Most males experience at least one episode of being unable to achieve an erection when desired. In extreme cases, they may be unable ever to have or sustain an erection. Erectile dysfunction (ED) is a common problem amongst men who have diabetes affecting 35-75 percent of male diabetics. Up to 75 percent of men suffering from diabetes will experience some degree of erectile dysfunction (erection problems) over the course of their lifetime. What is the link between ED and diabetes type 2?
Why it occurs?
When men become sexually aroused, hormones, muscles, nerves, and blood vessels all work with one another to create an erection.
Nerve signals, sent from the brain to the penis, stimulate muscles to relax.
This, in turn, allows blood to flow to the tissue in the penis.
Once the blood fills the penis and an erection is achieved, the blood vessels to the penis close off so that the erection is maintained.
Following sexual arousal, the blood vessels to the penis open up again, allowing the blood to leave.
However, in men with type 2 diabetes, this process is not fully completed due to the abnormalities of blood sugar present.
A study from the Brady Urological Institute at John Hopkins analysed how an oversupply of blood sugar could be a major cause of erectile dysfunction in diabetic men.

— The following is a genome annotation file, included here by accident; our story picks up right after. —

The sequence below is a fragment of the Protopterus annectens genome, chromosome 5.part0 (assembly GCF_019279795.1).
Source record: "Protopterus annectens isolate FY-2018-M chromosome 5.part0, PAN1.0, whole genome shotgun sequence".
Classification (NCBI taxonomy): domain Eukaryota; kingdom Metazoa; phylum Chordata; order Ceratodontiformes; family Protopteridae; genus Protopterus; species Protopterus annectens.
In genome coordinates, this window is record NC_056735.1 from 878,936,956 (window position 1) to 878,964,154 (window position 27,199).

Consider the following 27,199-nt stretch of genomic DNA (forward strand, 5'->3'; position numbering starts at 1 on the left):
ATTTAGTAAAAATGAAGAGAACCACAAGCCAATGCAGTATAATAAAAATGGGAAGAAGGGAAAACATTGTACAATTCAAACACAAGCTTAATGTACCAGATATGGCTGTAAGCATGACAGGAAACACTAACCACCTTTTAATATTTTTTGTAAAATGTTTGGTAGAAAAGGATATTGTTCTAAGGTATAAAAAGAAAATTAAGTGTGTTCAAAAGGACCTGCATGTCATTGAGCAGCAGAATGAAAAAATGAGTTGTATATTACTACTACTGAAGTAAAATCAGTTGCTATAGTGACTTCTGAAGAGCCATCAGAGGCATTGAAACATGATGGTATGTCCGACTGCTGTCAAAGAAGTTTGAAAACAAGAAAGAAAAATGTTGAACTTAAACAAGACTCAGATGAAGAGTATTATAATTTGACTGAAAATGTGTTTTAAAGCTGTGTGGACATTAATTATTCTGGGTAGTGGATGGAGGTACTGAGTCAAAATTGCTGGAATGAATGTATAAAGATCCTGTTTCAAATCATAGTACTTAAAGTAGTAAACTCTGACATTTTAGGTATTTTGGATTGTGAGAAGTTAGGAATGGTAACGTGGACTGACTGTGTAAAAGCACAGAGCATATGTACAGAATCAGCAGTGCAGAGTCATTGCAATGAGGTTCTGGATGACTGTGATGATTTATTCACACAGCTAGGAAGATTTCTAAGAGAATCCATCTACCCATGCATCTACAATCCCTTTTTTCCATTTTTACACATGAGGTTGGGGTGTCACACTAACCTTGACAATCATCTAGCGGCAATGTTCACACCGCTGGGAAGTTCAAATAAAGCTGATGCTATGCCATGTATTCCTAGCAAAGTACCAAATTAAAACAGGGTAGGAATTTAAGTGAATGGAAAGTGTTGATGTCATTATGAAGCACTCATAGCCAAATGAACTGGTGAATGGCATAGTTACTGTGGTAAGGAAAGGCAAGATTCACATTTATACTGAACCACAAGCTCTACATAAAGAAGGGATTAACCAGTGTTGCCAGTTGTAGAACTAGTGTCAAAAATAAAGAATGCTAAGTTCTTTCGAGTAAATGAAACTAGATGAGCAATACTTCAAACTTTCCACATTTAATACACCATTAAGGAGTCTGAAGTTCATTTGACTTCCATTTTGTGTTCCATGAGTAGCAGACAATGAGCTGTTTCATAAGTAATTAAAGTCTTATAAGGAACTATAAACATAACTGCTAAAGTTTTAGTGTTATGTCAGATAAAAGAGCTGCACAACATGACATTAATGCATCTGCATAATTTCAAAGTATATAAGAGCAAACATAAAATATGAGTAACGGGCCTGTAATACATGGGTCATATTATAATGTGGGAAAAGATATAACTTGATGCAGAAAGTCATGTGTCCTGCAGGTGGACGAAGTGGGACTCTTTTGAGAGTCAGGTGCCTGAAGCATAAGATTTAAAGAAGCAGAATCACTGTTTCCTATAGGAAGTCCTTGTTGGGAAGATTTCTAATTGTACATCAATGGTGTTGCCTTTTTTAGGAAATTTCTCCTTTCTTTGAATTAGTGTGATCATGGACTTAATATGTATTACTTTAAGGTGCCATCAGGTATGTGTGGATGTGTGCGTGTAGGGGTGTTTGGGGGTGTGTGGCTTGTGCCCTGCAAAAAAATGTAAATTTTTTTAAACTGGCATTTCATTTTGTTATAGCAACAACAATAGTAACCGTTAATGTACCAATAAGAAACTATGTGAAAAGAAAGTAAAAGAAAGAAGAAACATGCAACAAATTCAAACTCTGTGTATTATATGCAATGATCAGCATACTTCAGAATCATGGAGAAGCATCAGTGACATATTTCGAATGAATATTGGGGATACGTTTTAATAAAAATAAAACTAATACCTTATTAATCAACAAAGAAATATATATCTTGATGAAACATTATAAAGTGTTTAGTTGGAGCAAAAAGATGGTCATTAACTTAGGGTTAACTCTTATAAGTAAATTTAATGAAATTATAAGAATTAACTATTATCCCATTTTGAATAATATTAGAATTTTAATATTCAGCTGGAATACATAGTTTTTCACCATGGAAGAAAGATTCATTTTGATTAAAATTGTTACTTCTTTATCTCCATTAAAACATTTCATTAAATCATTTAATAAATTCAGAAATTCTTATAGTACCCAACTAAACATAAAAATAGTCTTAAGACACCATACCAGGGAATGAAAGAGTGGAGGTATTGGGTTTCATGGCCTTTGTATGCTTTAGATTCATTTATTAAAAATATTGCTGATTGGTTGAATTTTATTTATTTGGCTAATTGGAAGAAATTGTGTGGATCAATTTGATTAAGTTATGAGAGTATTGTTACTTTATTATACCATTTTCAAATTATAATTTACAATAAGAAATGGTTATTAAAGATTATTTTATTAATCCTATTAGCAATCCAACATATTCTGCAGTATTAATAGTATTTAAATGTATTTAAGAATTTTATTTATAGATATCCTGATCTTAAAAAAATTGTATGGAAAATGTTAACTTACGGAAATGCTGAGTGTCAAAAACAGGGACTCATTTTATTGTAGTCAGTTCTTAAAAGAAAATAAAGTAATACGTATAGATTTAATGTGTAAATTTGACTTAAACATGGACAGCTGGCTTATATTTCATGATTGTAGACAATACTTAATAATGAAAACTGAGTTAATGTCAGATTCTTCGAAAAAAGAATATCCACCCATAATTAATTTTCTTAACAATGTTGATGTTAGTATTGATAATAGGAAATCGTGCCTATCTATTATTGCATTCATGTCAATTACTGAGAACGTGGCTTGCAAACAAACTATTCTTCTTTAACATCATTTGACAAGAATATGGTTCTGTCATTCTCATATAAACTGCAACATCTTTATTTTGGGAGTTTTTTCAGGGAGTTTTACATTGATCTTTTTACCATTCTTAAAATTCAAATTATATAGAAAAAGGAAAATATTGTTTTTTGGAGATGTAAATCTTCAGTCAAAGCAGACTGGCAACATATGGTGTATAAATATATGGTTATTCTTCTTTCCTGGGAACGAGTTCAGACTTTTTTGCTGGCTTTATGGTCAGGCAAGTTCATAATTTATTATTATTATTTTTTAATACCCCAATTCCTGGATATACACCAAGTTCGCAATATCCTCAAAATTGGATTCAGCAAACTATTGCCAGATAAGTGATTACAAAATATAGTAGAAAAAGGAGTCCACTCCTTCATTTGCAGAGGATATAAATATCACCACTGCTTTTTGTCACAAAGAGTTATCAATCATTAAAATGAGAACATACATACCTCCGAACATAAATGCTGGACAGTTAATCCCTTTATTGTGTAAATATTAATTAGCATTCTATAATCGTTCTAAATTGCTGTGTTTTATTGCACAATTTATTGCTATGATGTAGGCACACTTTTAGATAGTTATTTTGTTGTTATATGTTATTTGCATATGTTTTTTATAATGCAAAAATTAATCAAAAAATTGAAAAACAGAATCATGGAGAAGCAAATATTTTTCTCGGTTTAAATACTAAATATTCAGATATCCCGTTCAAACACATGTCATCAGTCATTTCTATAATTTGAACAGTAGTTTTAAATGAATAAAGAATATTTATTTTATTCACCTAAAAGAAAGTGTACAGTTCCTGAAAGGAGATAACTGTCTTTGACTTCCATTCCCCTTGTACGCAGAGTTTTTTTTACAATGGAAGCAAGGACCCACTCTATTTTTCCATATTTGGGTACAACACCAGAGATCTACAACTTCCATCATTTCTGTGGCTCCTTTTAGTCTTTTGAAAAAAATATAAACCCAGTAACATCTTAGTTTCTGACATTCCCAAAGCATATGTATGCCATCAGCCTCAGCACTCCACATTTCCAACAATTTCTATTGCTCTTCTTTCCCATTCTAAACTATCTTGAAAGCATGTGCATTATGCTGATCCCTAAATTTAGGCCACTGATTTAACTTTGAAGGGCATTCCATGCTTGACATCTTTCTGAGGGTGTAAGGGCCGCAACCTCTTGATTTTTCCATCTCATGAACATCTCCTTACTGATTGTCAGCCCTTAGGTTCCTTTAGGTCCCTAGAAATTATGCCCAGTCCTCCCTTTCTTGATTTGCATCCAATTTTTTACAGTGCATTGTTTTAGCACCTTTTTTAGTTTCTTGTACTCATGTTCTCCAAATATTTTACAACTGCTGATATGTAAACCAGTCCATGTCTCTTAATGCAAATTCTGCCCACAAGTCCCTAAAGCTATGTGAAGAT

Researchers have found that one particular simple sugar, present in increased levels in diabetics, interferes with the chain of events needed to achieve and maintain erection and can lead to permanent penile impairment over time.
Previous studies have also shown that diabetic erectile dysfunction was partially due to an interruption in an enzyme which starts the chain of vascular events finally leading to an erection.
Studies show that men with diabetes often have reduced testosterone levels, which can affect their sex drive.
However, the main sexual health problem affecting men with diabetes is an inability to achieve or maintain an erection, known as erectile dysfunction.
For a man to achieve an erection, there must be significant blood flow to the penis. However, diabetes damages the blood vessels, which can affect blood flow to the penis.
Diabetes can also lead to nerve damage and make it more difficult for him to maintain an erection.
In many cases, yes, erectile dysfunction can be reversed.
In fact, one study published in the Journal of Sexual Medicine, found a remission rate of 29 percent after five years.
It is important to note that even when ED cannot be cured, the right treatment can reduce or eliminate symptoms, said Medical News Today.
The health site added: “ED is usually treatable with medication or surgery.
“However, a person may be able to treat the underlying cause and reverse symptoms with no medication.
“The best treatment may depend on the person.”